Varsity funding: Who will bell the cat?

XN IRAKI |

Prof Paul Musili Wambua, the University of Embu Chancellor Confers Dr Margaret Gikuhi with an honorary doctorate degree for her outstanding achievement as an educator with an impeccable record of distinguished public service spanning 40 years. [Muriithi Mugo,Standard]

A recent article in one of the local dailies focused on the funding of university education. The crux of the matter is whether the government should place State-funded students in private universities.

This is a contentious issue and being a staff in a public university, I may not be objective but will give it a try.

Before we get emotional, let’s find out how students are funded in higher education elsewhere.

In the US, students get subsidised loans and go to their university of choice if they qualify. They can supplement that with their own funds or scholarships, grants, assistantships and work-study schemes. Canada is similar.

Universities set their fees depending on supply and demand, with elite universities being more expensive than lower-end or community colleges. The demand for courses determines the fees, for instance medicine vs Egyptology.

In Europe, some countries such as Germany offer free university education but students pay for accommodation and other services. In others like the UK, you pay tuition fees but loans are available both for living expenses and tuition depending on your needs.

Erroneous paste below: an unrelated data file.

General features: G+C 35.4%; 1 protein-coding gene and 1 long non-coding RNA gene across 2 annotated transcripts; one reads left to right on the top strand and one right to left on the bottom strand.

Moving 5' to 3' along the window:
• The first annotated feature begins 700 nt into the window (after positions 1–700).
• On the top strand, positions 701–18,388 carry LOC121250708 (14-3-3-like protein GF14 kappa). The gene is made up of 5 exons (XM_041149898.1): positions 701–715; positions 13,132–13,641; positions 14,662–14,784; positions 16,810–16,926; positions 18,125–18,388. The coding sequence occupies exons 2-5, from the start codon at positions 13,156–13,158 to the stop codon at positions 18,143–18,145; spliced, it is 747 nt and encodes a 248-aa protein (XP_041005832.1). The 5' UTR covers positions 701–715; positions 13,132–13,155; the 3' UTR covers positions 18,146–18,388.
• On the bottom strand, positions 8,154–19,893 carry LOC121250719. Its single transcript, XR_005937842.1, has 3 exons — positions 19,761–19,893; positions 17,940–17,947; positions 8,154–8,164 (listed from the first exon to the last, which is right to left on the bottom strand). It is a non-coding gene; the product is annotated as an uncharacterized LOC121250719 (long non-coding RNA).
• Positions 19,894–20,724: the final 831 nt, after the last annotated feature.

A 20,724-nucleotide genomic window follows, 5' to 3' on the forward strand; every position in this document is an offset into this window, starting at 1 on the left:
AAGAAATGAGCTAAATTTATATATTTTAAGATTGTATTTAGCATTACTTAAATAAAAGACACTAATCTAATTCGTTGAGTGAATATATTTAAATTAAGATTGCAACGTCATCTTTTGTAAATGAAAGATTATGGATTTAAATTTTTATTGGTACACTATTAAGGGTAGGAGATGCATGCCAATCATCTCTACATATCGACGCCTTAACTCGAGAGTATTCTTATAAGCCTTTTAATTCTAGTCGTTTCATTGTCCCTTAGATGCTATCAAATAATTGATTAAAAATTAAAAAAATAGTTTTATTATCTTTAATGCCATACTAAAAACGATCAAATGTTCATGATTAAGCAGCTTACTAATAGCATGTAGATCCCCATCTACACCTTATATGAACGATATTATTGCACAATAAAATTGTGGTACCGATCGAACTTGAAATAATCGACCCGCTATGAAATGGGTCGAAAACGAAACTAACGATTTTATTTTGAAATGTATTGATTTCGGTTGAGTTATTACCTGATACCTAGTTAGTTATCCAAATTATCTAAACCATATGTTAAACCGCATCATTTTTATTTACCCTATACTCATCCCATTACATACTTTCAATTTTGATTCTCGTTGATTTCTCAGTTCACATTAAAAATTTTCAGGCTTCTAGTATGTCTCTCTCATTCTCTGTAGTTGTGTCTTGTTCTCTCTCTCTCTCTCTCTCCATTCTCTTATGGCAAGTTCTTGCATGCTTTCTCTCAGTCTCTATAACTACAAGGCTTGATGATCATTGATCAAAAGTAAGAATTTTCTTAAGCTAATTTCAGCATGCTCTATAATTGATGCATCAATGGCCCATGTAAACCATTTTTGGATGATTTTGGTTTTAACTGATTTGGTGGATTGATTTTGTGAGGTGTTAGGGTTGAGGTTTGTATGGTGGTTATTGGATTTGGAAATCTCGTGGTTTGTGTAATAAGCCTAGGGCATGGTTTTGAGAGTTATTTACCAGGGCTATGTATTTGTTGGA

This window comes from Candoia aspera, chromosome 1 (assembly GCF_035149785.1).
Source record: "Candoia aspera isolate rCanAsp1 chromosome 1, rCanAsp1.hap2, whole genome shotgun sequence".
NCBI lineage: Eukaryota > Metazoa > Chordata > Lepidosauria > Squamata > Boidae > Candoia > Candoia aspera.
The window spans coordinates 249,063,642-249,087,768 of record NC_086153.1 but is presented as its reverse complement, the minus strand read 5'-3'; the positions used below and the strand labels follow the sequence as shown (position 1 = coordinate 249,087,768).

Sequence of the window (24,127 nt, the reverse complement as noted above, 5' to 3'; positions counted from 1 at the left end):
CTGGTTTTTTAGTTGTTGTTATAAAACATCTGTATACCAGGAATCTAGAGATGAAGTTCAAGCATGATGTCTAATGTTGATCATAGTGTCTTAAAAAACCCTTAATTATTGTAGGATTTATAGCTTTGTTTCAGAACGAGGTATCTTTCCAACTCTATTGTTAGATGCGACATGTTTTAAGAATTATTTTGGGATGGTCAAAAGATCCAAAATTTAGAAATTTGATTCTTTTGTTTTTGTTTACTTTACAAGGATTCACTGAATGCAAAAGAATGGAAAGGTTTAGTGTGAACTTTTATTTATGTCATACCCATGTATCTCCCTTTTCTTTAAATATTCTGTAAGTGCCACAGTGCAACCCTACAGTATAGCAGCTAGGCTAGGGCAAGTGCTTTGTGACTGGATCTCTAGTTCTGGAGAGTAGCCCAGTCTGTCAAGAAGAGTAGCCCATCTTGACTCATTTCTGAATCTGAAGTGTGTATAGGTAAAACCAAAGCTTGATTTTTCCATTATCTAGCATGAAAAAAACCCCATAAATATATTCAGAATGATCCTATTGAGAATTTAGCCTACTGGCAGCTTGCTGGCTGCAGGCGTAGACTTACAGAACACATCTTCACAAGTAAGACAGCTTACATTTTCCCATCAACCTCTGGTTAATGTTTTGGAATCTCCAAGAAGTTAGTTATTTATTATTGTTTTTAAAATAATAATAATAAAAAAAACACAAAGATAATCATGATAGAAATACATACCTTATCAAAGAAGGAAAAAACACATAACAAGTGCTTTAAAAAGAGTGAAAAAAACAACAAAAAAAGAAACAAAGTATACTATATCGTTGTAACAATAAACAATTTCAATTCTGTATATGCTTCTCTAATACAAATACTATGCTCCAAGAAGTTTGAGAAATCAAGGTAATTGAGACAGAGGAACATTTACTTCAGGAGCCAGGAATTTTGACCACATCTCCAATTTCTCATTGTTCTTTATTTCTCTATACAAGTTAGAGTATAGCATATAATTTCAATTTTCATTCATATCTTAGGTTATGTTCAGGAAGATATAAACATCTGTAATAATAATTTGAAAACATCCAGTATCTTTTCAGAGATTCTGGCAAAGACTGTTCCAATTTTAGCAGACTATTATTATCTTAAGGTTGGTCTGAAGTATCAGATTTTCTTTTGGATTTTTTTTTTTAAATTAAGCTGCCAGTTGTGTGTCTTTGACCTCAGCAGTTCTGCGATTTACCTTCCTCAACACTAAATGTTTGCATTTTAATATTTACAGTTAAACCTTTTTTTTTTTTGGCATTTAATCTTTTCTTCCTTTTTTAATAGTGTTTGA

In China, the government pays for higher education with a recent shift to scholarships based on national needs. In South Korea, both private and public universities get State funding, with less for private. Most universities are private in South Korea.

In Australia, students get loans which they repay when they reach a certain earning threshold. In Kenya, it’s cost-sharing with the State paying the bulk of the cost - close to the South African model.

Students can get loans through the Higher Education Loans Board (Helb) if they apply. Does Helb have tested data on students’ economic status?

The logic in State-funding is that a good education remains the conveyor belt to upward mobility.

That belief is regionally specific. It’s taken less seriously in Kiambu compared with say, Kakamega. That takes us back to the economics of higher education. Is education subject to the laws of supply and demand? It is, but the government comes in with subsidies to ensure affordability. This leads to oversupply because the price, read fees, is low. Surprised that our universities are overcrowded?

That might be contested until you put all universities together. Some students would not go to university if they were paying the true cost of university education.

One observation is that enrollment went up after the introduction of fees payment in the 1990s and self-sponsorship (parallel) programmes because higher education was underpriced, thanks to subsidies.

A higher population would have led to an increase in demand and higher fees. Lower fees can be explained in another way; 75 per cent of university students study social sciences which are “affordable” to parents and the State.

STEM (science, technology, engineering and mathematics) courses are more expensive. Both government and the private sector shy away from them. This is one reason why channelling State funds to private universities is contentious.